Over the summer, I have been trying to keep everyone abreast of activities that will be going on in our parish starting in September. Please recall that September 26 will be the Solemn Mass of the Feast of St. Cassian, our patron saint. This year, as in years prior, the St. Cassian Mass will be at 12 noon. In the past, also, we have had a large parish celebration, but, unfortunately, we won't be able to have much, if anything after the mass this year. Again, this is because of concerns about the effects of the Delta variant. I'm sure it will be a beautiful event and encourage you and you and all of your family to attend, as we honor and pray for the continual intercession of our great patron saint, Cassian.
Please look out for events over the coming weeks and months that have been planned for a return to the great events and ministries that we have at the parish. One event that I would like you to be aware of is the St. Cassian raffle. We were planning to hold it in October, however, the license to have the raffle has been slowed down in the process, so I will keep you updated as I know more. The raffle will be one of our major parish fundraisers this year. There will be more details to follow.
If you have been away from the church since the beginning of the pandemic, or since the beginning of the summer, or if you have been attending regularly, whatever the case, I am very excited to see you on the first Sunday after Labor Day, when it all starts up again. May God bless you and keep you safe as you return home, return to work, and our kids return to school and CCD.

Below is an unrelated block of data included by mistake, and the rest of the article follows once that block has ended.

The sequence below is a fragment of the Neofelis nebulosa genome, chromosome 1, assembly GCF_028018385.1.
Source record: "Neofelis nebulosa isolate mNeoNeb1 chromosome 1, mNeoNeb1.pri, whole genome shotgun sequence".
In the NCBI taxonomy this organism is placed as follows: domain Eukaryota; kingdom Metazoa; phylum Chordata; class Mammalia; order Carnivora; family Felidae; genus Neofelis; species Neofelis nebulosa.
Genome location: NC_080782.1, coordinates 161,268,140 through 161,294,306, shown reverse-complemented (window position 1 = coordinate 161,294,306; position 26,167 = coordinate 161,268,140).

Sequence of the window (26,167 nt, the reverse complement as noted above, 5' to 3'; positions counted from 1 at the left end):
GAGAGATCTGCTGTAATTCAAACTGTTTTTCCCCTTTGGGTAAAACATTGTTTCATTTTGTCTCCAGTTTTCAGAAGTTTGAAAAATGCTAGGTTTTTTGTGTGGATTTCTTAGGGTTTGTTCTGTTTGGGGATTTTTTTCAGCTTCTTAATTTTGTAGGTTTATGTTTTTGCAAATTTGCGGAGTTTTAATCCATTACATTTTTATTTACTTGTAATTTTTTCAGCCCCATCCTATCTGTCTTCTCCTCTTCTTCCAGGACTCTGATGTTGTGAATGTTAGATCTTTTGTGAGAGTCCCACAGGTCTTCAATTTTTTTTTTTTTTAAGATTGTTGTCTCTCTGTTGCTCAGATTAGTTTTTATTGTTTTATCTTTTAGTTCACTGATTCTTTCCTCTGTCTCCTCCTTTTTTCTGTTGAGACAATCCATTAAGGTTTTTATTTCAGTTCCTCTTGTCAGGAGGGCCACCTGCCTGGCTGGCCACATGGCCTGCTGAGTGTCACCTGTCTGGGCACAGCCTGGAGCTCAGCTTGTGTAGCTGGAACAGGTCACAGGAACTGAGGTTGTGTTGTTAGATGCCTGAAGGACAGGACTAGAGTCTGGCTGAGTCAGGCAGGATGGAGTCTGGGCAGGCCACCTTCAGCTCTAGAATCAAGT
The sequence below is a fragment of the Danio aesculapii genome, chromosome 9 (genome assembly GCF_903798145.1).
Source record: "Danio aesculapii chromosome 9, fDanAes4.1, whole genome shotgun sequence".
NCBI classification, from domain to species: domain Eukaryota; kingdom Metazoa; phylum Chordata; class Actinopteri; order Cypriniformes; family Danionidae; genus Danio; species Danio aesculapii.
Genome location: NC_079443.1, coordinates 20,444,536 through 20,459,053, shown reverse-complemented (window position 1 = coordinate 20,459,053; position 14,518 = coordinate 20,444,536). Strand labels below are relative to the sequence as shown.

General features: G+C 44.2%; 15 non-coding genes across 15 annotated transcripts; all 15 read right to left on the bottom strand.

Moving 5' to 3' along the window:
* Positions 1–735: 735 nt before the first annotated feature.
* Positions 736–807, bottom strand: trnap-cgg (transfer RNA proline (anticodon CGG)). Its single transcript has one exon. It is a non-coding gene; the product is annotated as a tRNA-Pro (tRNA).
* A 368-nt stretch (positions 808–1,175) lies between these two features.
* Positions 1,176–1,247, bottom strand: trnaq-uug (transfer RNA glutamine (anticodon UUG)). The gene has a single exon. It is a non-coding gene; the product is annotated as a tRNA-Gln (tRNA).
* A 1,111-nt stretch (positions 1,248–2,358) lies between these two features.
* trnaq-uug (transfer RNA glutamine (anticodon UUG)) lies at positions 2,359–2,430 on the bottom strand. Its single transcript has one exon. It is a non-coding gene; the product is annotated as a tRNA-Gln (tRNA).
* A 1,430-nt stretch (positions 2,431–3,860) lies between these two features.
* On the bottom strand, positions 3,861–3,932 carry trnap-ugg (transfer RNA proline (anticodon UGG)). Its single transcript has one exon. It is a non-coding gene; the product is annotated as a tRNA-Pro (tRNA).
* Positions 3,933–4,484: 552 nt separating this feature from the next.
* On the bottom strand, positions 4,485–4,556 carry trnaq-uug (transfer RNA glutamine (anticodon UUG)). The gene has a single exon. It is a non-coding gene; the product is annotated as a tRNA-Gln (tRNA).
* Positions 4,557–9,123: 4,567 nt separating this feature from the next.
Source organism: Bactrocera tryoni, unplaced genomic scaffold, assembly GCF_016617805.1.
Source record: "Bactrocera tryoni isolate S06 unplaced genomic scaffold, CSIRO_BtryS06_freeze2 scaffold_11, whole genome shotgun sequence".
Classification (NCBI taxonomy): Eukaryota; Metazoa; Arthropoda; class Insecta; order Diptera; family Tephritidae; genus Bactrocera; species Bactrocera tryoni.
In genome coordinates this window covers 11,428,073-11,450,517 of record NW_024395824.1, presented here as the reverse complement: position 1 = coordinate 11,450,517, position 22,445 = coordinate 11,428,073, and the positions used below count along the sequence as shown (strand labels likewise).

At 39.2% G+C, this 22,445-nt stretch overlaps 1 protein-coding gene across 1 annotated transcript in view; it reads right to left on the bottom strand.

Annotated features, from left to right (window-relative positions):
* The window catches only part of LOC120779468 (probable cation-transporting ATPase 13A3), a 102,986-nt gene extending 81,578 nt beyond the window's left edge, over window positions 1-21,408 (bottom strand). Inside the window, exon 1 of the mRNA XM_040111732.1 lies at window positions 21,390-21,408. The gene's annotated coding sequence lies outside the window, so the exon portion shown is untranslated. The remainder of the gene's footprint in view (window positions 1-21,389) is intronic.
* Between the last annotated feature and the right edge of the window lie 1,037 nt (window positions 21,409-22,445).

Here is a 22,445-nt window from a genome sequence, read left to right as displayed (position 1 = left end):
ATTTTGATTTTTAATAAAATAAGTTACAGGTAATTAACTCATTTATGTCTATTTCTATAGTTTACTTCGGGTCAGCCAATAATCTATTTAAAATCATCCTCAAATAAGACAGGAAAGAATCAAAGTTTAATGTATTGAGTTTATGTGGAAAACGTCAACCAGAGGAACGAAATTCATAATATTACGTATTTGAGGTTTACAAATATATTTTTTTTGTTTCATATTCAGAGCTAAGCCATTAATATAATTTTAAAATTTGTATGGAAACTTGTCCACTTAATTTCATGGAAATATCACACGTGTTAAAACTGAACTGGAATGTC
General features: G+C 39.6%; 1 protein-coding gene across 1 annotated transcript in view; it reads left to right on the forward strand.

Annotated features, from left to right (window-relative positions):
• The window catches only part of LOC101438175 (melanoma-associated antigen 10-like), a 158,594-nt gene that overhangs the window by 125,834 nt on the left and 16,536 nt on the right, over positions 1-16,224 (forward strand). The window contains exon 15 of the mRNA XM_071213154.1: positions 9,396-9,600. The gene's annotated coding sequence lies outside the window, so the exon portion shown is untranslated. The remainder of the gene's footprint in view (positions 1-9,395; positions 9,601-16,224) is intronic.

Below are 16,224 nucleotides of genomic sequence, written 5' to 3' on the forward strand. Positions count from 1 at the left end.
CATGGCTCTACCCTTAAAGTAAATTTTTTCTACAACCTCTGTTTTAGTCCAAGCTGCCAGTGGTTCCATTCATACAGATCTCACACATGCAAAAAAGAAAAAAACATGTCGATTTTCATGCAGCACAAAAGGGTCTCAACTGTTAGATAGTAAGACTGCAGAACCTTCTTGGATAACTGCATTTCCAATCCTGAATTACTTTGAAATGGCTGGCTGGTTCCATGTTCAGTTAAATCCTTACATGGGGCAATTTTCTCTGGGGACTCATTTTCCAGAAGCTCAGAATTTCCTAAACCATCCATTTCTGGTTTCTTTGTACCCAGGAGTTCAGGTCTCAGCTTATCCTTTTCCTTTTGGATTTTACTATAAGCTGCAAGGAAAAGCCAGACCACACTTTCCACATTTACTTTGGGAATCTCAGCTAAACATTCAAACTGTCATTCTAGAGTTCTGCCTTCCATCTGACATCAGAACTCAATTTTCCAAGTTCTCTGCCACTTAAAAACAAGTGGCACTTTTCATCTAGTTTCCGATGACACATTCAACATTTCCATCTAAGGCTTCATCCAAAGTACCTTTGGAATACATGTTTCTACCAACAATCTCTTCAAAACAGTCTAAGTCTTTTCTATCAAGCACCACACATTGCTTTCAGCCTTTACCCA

Fr. Marc A. Vicari,
September 5, 2021: 23rd Sunday In Ordinary Time
What an exciting time as we find ourselves about to return from the summer and back into “full swing” after so long. While it is sad for some that the summer is drawing to a close, it is also great that we begin to get closer to the way it was “pre-pandemic.”
In the church after Labor Day, we will return to normalcy as much as possible, as it pertains to worship. This means that we will see the return of the Worship hymnals, the collection taken by hand, the gifts of bread and wine being brought forward by the faithful from the back of the church, as well as several other regular practices. Recall that from October 10 to November 6 we will be emphasizing the joy of returning to church and we will do this by having specially themed music during those weeks to aid the excitement about coming back. We will also be rolling out the programs and events that we have been working on to encourage everyone’s return and continue the spiritual, social, and formative work of St. Cassian Parish. It will be an exciting time, for sure.